Blog Image
Profile Image Verifile
December 28 2010

Fake 'Nurse of the Year' sent to jail

Th ct post reports how a woman who pretended to be a nurse and even staged her own "Nurse of the Year" party in 2008 was sent to jail after pleading guilty to criminal impersonation, practicing nursing without a license and second-degree forgery.  As judicial marshals put handcuffs over her wrists to begin her nine-month sentence, Betty Lichtenstein, 57, mouthed the words "I love you" to her shaken daughter, Monica, sitting in the front row of a Norwalk courtroom.

A few minutes before the State Superior Court Judge pronounced the sentence, Lichtenstein -- who had no real training as a nurse, but dispensed medical advice and administered shots to patients as if she had a license -- apologized for what she had done.  "I know that what I did was very, very wrong. I am so sorry for what I did and I am so sorry if I endangered anyone," she told Hudock.  She went on to say that there is no chance that she would do anything like that again and she said that she took responsibility for what she had done.

After being investigated by the state Medicaid Fraud Control Unit between March and August 2009, Lichtenstein was charged with illegal use of the registered nurse title, six counts of second-degree reckless endangerment and criminal impersonation. Three months earlier, she was arrested for forging a prescription for pain killers she obtained while pretending to be a nurse for Dr. Gerald Weiss in Norwalk.

In November 2008, according to her arrest warrant affidavit, she received the Nurse of the Year award at a dinner supposedly hosted by the Connecticut Nursing Association. Investigators in the Medicaid Fraud Control Unit of the Chief State's Attorney's Office determined no such organization exists and that she spent $2,000 to stage the event, the affidavit said.  Taking a plea agreement where she agreed to serve up to a year in jail, Lichtenstein this past summer pleaded guilty to the reduced charges; those she did not plead guilty to were all but dismissed.

During the sentencing hearing, her attorney acknowledged the case held a "bizarre" set of facts, many of which cannot be explained.  But he said Lichtenstein thought Weiss was complicit in the charade, especially because he was the keynote speaker at the phony awards dinner.  He also told Hudock that Lichtenstein was in very bad health and any sentence could be a "death sentence" for her. He said Lichtenstein had a pacemaker, a deteriorating heart muscle, congestive heart disease and diabetes.  Because of that, Urso said a three-year probation sentence with no jail time would ensure she does not endanger the public, while allowing her to keep what little remains of the rest of her life.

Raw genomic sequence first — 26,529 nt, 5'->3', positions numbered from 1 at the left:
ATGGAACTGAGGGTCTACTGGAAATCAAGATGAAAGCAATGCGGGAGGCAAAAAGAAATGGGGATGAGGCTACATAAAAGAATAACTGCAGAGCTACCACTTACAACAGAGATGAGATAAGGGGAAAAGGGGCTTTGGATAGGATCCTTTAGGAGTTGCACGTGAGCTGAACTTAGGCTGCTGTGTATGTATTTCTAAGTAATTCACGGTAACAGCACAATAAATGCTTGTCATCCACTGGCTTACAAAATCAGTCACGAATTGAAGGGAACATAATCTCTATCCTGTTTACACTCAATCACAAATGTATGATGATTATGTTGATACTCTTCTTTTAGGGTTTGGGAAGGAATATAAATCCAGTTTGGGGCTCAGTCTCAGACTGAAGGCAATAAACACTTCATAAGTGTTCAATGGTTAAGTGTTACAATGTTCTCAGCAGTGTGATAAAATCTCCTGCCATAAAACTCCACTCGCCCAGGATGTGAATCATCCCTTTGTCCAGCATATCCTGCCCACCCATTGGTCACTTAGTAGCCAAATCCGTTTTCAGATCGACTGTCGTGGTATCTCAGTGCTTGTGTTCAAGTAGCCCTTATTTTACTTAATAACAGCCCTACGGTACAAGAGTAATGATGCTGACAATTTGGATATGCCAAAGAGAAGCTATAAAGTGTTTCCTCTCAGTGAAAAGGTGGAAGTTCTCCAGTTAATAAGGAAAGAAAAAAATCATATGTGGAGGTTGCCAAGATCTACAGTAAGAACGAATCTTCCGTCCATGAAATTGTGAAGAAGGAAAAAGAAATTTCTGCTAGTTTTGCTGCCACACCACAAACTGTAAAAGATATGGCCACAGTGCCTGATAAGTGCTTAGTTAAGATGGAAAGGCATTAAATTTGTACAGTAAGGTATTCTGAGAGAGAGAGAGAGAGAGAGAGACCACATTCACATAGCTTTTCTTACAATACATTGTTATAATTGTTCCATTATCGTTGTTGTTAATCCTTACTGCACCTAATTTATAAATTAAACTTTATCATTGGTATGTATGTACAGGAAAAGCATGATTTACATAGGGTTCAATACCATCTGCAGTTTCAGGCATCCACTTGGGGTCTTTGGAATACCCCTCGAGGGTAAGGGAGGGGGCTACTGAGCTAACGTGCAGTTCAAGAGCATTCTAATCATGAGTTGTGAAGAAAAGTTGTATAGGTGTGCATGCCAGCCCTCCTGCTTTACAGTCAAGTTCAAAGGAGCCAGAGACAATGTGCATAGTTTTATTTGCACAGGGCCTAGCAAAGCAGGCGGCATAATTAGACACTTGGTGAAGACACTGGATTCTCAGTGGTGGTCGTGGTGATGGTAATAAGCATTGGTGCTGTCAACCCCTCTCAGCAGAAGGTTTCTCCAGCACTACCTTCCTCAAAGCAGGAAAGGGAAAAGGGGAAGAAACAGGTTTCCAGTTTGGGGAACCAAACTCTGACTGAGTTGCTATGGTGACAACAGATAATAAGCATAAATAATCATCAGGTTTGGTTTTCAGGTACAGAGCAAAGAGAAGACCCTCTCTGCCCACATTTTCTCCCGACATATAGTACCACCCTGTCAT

Supervisory Assistant State's Attorney Christopher Godialis, who was prosecuting the case, said Lichtenstein should be made to serve the full year in jail.  Hudock said he did not think any sentence would be a death sentence for Lichtenstein and his first obligation was community safety. He said those who go to nurses and doctors expect to get the best treatment possible from those who are qualified.  "By putting yourself up as something you were not and were never, you endangered the community," Hudock said.  He then gave her a five-year sentence, suspended after nine months served and followed by three years probation.

As a condition of her release after she serves the sentence, Hudock said Lichtenstein could have no contact with Weiss, his employees or his patients.  He also forbade her from seeking employment in any area related to the medical field and said she was to inform in writing any potential employer of her convictions, Hudock said.

As she was taken away, Urso handed judicial marshals a white plastic shopping bag containing about 20 medications to be sent with her to jail.  In the court hallway after the sentencing, Amy Marcus, a former employee of Weiss, said Hudock should have given her a full year in jail.  Marcus said she was forced to quit after Lichtenstein verbally abused her shortly before her arrest.  "I don't think the court has done justice and I am very disappointed in the Norwalk court system," she said